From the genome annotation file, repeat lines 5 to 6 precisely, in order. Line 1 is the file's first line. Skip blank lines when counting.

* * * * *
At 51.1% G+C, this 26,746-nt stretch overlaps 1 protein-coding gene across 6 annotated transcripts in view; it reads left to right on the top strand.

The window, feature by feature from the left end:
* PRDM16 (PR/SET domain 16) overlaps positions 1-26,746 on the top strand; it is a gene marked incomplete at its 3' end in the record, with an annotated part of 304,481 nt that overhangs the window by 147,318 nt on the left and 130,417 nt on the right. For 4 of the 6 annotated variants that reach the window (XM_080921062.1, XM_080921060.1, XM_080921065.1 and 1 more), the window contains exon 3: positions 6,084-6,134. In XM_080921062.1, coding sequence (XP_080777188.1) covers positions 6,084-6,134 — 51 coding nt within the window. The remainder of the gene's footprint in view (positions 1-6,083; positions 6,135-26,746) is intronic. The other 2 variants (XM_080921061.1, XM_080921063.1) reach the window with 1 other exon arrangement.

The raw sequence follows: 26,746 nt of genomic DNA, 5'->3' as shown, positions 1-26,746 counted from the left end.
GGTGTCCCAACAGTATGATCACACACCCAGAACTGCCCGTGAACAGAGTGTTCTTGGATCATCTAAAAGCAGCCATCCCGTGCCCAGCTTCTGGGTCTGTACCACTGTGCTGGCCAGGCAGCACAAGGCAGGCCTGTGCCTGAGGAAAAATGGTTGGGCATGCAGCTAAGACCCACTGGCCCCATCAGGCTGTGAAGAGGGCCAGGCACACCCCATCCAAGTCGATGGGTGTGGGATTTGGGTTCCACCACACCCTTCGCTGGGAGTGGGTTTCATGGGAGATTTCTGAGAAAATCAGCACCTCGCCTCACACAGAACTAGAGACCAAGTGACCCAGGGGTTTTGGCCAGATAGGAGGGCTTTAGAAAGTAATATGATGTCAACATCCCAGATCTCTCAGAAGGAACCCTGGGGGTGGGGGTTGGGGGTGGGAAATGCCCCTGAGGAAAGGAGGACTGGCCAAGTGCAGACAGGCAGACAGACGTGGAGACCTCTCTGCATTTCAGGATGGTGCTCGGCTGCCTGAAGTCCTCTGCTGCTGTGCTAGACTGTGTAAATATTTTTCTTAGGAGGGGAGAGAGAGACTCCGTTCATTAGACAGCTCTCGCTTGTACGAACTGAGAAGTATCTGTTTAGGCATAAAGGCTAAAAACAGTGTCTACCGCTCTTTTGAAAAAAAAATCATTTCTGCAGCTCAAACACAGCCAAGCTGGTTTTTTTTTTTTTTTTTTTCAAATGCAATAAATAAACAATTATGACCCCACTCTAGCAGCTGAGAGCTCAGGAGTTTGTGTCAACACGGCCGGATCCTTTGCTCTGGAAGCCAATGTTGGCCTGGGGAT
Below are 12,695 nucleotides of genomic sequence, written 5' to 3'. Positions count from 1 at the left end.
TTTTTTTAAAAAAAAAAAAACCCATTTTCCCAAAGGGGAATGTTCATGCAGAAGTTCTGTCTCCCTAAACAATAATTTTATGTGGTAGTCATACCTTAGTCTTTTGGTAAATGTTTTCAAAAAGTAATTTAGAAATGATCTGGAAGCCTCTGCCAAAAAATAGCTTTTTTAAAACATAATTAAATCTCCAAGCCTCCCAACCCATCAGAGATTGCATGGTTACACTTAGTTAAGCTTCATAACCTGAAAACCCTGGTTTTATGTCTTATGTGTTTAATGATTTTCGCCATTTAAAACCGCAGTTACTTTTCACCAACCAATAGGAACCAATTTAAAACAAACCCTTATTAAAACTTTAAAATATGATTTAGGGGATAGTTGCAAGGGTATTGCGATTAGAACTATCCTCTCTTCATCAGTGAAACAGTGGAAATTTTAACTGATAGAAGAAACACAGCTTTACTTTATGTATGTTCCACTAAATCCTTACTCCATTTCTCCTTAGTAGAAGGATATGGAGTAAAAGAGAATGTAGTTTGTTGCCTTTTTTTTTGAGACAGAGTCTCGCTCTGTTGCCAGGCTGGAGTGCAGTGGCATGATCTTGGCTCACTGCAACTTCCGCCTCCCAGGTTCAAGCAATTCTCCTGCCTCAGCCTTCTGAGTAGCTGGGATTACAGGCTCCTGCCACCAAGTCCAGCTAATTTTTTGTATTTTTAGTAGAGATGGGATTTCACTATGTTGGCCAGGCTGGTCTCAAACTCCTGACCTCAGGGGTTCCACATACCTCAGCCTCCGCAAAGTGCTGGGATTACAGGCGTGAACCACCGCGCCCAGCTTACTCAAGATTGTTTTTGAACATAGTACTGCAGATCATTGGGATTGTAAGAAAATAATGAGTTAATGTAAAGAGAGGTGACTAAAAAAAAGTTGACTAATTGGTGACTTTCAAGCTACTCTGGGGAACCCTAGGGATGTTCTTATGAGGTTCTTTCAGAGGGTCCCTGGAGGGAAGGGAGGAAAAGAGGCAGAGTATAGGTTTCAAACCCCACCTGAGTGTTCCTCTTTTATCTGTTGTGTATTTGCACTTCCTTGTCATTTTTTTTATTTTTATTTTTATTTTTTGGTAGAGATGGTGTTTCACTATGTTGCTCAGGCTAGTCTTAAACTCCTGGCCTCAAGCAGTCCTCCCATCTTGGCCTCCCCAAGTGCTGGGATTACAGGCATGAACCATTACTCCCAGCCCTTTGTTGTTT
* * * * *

GGTGTCCCAACAGTATGATCACACACCCAGAACTGCCCGTGAACAGAGTGTTCTTGGATCATCTAAAAGCAGCCATCCCGTGCCCAGCTTCTGGGTCTGTACCACTGTGCTGGCCAGGCAGCACAAGGCAGGCCTGTGCCTGAGGAAAAATGGTTGGGCATGCAGCTAAGACCCACTGGCCCCATCAGGCTGTGAAGAGGGCCAGGCACACCCCATCCAAGTCGATGGGTGTGGGATTTGGGTTCCACCACACCCTTCGCTGGGAGTGGGTTTCATGGGAGATTTCTGAGAAAATCAGCACCTCGCCTCACACAGAACTAGAGACCAAGTGACCCAGGGGTTTTGGCCAGATAGGAGGGCTTTAGAAAGTAATATGATGTCAACATCCCAGATCTCTCAGAAGGAACCCTGGGGGTGGGGGTTGGGGGTGGGAAATGCCCCTGAGGAAAGGAGGACTGGCCAAGTGCAGACAGGCAGACAGACGTGGAGACCTCTCTGCATTTCAGGATGGTGCTCGGCTGCCTGAAGTCCTCTGCTGCTGTGCTAGACTGTGTAAATATTTTTCTTAGGAGGGGAGAGAGAGACTCCGTTCATTAGACAGCTCTCGCTTGTACGAACTGAGAAGTATCTGTTTAGGCATAAAGGCTAAAAACAGTGTCTACCGCTCTTTTGAAAAAAAAATCATTTCTGCAGCTCAAACACAGCCAAGCTGGTTTTTTTTTTTTTTTTTTTCAAATGCAATAAATAAACAATTATGACCCCACTCTAGCAGCTGAGAGCTCAGGAGTTTGTGTCAACACGGCCGGATCCTTTGCTCTGGAAGCCAATGTTGGCCTGGGGAT
Below are 12,695 nucleotides of genomic sequence, written 5' to 3'. Positions count from 1 at the left end.